Interview with Jason Gray of Sunfarmer, Part I


ELSE caught up with Jason Gray, co-founder of SunFarmer, for a quick question and answer session about the Siddheswor PV project, the founding of their non-profit, and daily life in this remote Nepali village. Part 1 of 2.

ELSE: How was SunFarmer founded?

Jason: Andy and I founded SunFarmer last year. Through our travel and work in development, we have witnessed first-hand the negative impacts of not having energy access or situations where energy access was prohibitively expensive. Together, we decided to take the lessons we learned in developing solar in North America, specifically in relation to financing, to make solar an affordable and viable option.

ELSE: Why did you choose to begin working in Nepal?

Jason: As a developing nation, 57 percent of Nepal’s population lives on less than $2 US per day. Electricity needs to be affordable, but it isn’t. The lack of local energy sources results in Nepal importing the majority of its fuel, specifically fossil fuels. Wood is also another common fuel source. Only 40 percent of Nepali people have access to electricity and in rural communities, this number drops to 5 percent.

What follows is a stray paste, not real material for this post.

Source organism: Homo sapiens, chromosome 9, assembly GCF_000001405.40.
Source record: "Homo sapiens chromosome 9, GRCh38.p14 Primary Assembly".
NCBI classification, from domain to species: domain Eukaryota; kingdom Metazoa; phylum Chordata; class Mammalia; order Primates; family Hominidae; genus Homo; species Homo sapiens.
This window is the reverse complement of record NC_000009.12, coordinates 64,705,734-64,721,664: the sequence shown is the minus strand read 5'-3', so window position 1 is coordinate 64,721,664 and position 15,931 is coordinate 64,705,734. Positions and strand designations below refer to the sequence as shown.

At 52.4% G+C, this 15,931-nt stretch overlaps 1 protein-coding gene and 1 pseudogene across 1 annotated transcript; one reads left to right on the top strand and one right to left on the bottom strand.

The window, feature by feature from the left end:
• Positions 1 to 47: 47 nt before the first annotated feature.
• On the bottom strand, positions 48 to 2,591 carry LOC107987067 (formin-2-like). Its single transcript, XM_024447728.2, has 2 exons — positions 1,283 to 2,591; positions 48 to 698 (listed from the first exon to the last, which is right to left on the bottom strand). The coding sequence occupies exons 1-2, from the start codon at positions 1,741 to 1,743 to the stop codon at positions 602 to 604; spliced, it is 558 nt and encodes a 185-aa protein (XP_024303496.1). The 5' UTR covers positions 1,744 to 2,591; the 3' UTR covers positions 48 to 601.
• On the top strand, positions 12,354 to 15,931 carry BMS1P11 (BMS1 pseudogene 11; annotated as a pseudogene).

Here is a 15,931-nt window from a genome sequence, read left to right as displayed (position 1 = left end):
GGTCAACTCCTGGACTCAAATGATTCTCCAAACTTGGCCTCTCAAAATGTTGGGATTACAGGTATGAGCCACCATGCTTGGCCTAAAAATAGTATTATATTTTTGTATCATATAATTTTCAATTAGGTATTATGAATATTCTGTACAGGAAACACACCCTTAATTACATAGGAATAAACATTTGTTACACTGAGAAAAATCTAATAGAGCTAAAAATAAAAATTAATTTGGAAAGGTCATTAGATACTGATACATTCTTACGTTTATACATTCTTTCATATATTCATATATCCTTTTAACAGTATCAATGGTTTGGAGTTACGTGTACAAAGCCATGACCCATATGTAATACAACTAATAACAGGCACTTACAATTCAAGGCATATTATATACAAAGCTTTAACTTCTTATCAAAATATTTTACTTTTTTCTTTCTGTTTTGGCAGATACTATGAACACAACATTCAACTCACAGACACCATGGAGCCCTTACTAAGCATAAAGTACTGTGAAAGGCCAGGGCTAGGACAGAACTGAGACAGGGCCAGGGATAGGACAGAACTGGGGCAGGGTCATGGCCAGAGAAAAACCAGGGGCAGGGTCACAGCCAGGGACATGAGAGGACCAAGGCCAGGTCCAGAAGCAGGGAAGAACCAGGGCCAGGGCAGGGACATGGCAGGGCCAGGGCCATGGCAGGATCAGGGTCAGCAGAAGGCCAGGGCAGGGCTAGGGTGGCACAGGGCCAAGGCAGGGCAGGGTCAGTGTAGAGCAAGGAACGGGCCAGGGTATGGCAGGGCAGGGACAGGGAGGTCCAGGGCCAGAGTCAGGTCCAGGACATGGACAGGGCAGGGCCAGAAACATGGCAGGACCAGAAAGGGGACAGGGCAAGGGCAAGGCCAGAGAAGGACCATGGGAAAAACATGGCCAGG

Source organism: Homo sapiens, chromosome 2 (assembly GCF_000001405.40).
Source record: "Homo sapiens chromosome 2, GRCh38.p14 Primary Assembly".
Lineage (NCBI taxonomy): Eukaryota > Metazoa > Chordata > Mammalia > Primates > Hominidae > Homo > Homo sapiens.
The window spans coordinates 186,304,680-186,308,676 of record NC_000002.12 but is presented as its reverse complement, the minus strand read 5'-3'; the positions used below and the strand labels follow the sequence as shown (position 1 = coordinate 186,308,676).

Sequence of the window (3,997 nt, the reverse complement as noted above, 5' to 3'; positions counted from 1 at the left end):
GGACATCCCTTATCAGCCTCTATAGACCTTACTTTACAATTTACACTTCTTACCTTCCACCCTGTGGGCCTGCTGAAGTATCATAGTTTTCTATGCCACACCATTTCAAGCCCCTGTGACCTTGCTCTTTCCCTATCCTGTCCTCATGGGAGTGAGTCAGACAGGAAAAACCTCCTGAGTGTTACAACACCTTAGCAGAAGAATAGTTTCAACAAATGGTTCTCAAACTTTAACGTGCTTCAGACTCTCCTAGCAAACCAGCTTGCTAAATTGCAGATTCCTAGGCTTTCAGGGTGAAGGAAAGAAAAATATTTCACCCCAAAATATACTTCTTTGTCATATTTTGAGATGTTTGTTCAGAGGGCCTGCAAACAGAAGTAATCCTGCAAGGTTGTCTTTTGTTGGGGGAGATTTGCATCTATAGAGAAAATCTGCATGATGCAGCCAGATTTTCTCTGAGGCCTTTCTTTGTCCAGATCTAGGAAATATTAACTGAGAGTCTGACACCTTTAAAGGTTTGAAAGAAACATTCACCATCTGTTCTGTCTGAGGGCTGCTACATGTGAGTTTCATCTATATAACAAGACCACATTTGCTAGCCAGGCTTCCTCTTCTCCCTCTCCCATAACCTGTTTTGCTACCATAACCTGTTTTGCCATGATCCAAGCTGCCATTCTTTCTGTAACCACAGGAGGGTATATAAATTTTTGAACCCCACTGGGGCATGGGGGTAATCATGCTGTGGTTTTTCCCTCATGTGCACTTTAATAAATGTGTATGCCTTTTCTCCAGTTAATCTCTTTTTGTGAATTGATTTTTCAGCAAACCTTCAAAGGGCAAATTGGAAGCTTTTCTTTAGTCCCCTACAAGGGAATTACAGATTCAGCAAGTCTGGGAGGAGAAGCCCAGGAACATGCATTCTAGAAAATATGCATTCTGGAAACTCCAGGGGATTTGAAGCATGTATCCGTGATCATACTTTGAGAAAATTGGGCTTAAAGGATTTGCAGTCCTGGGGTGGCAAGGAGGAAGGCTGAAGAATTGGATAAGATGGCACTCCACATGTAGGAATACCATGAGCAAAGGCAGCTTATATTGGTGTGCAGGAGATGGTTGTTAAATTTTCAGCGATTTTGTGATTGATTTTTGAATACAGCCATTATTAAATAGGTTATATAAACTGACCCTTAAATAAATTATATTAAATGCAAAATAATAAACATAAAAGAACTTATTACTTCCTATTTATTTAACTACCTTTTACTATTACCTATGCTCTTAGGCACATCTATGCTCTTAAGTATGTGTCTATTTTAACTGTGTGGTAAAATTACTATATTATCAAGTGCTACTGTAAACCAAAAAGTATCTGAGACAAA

ELSE: What is solar’s impact in the region from this site?

Jason: The six projects we are presently working on are predominately maternal health clinics, each delivering between 80 to 120 babies per year and serving 67,000 community members. Without solar, there is no reliable source of electricity, so babies are born by flashlight, sterilization can’t occur, and suction (which assists delivery) can’t be powered. With solar energy powering the clinics, we expect reduced neonatal and maternal mortality rates, but measuring this impact will take time. It is also important to note, that access to basic electricity also assists with staff retention and therefore leads to higher quality services for the communities. Clinic healthcare workers are often from and trained in larger cities and the ability to use a radio and communicate with family can go a long way in retaining them.

ELSE: What is daily life like in Siddheswor?

Jason: The area is rural and primarily agricultural.   

ELSE: What is our pledged $5,500 going towards?

Jason: All of the funds are going to equipment and installations costs; none is going to overhead.

ELSE: What is the Siddheswor’s project timeline?

Jason: The Siddheswor project will be activated any day now, as construction is currently underway. SunFarmer covered construction financing, while ELSE is covering term financing.  

Continue on to part 2 of the interview.